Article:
Purpose: To examine relationships between cigarette smoking, alcohol use, and dietary intake.
Design: Respondents to the U.S. Department of Agriculture's Continuing Survey of Food Intakes by Individuals, a nationwide probability sample conducted from January 1994 through January 1997 (n = 23,602; response rate = 80%), were selected. Adults ages 19 years and older were grouped according to their smoking and drinking habits. Selected demographic variables, food group servings, food energy, and densities of selected nutrients were compared.
Setting: In-home interviews were conducted in the 50 states and the District of Columbia.
Subjects: The selected sample (n = 6745) included 3229 nonsmokers, 1701 former smokers, and 1808 current smokers, and 2284 abstainers, 2713 occasional drinkers, 1000 moderate drinkers, and 748 liberal drinkers.
Measures: Responses to standard questionnaires were examined by Student's t-test, chi 2, one-way analysis of variance, and univariate and multivariate analyses of covariance.
Results: Men were more likely than women to be current smokers and liberal drinkers (64% vs. 40% and 62% vs. 38%). For both, the use of cigarettes and alcohol was closely related. An additive relationship was observed between smoking/drinking classification and lower food group servings and nutrient intakes. Although cigarette and alcohol use may have been underreported, these findings support previous ones showing poor food choices along with lower nutrient intakes as smoking and drinking increase.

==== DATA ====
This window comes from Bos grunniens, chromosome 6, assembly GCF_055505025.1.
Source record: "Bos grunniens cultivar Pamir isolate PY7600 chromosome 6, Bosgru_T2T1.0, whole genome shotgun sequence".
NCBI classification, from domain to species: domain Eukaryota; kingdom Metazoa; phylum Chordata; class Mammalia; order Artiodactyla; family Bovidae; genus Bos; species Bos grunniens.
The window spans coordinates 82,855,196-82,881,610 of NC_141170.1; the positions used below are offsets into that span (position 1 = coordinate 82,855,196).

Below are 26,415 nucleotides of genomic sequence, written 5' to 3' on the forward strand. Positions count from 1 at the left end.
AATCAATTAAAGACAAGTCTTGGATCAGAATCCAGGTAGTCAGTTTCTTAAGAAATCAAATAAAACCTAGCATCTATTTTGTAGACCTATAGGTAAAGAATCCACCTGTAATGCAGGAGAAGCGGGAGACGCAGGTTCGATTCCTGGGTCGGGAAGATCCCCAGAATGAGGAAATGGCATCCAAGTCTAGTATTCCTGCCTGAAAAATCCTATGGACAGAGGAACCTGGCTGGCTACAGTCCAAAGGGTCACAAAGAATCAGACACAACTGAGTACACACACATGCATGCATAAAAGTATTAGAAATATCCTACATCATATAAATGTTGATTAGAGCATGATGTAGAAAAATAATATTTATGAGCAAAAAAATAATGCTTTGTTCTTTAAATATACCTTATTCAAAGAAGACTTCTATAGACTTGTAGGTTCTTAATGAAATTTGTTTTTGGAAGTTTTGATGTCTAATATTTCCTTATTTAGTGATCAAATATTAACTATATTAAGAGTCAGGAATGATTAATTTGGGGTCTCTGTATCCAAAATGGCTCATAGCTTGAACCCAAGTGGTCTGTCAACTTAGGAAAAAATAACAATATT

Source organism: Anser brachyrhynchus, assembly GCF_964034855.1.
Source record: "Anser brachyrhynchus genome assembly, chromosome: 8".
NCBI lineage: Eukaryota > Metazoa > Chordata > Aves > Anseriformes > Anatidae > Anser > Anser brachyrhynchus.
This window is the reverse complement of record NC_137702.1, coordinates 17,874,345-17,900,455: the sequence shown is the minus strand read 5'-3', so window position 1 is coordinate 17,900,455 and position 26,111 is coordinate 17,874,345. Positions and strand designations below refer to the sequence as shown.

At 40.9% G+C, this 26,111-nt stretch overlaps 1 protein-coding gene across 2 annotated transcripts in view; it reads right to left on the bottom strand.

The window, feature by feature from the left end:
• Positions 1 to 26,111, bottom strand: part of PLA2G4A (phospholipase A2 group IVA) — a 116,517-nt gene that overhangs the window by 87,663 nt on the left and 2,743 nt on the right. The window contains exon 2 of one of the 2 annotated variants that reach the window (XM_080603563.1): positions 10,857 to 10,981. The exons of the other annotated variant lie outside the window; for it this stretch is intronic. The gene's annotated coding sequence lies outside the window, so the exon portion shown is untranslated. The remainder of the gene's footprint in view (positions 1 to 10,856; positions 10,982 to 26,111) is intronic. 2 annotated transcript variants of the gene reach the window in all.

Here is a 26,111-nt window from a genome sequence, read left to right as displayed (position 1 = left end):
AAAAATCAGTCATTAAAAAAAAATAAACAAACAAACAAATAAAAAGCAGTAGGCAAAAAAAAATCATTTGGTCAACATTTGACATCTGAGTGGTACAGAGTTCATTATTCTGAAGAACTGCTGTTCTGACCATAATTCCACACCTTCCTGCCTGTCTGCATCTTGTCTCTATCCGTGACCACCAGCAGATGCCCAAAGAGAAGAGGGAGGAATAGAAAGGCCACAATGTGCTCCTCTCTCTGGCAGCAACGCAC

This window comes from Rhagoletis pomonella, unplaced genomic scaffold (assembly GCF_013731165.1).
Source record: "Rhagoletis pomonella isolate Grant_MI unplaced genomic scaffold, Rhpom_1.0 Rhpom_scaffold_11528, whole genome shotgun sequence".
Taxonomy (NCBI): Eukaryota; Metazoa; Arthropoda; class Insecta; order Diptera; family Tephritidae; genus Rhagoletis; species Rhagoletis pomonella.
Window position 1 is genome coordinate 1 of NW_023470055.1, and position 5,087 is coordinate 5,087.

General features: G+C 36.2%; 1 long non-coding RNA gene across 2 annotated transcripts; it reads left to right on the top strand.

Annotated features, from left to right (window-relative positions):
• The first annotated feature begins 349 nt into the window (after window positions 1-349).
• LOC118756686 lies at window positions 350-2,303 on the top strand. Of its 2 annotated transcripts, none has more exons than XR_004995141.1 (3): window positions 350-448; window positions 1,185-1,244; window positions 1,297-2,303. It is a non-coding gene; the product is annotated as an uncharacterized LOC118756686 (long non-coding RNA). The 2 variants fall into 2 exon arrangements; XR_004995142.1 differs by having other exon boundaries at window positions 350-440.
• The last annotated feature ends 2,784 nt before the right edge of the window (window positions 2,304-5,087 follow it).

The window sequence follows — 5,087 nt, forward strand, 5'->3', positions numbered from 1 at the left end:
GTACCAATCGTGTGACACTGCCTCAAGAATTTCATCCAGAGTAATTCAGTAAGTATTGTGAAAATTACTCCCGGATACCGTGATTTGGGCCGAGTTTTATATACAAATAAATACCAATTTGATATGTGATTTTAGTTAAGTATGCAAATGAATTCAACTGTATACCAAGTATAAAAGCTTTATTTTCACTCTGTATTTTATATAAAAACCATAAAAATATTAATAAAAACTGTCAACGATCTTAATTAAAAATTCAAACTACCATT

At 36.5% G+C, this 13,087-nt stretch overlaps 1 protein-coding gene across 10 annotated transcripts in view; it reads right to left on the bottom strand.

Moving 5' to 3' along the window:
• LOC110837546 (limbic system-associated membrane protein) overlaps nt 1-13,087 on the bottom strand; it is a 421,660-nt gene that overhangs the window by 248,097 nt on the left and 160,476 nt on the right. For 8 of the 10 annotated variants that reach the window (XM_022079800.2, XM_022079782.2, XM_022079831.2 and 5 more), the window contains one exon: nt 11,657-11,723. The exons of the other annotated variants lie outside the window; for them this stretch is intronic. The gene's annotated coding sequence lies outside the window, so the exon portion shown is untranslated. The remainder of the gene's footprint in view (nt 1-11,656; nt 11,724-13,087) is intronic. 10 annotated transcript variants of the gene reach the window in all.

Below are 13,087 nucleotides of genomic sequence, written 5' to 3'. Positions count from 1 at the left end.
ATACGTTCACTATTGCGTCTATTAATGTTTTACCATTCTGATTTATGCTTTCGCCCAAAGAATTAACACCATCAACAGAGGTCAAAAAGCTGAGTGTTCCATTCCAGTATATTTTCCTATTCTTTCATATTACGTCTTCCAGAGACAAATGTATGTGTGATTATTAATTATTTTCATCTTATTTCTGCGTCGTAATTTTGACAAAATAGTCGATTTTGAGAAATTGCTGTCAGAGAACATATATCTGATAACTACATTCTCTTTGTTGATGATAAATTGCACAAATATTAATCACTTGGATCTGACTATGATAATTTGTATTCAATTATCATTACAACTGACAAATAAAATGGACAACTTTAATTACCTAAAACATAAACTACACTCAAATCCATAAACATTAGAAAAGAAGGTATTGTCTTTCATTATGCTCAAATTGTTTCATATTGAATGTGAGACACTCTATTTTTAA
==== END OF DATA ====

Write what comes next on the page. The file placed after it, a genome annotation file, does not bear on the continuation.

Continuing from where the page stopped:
Conclusions: Smoking and drinking habits may alter individuals' food selections and nutrient intakes. Future interventions for health promotion may achieve greater success by targeting multiple risk factors simultaneously or sequentially.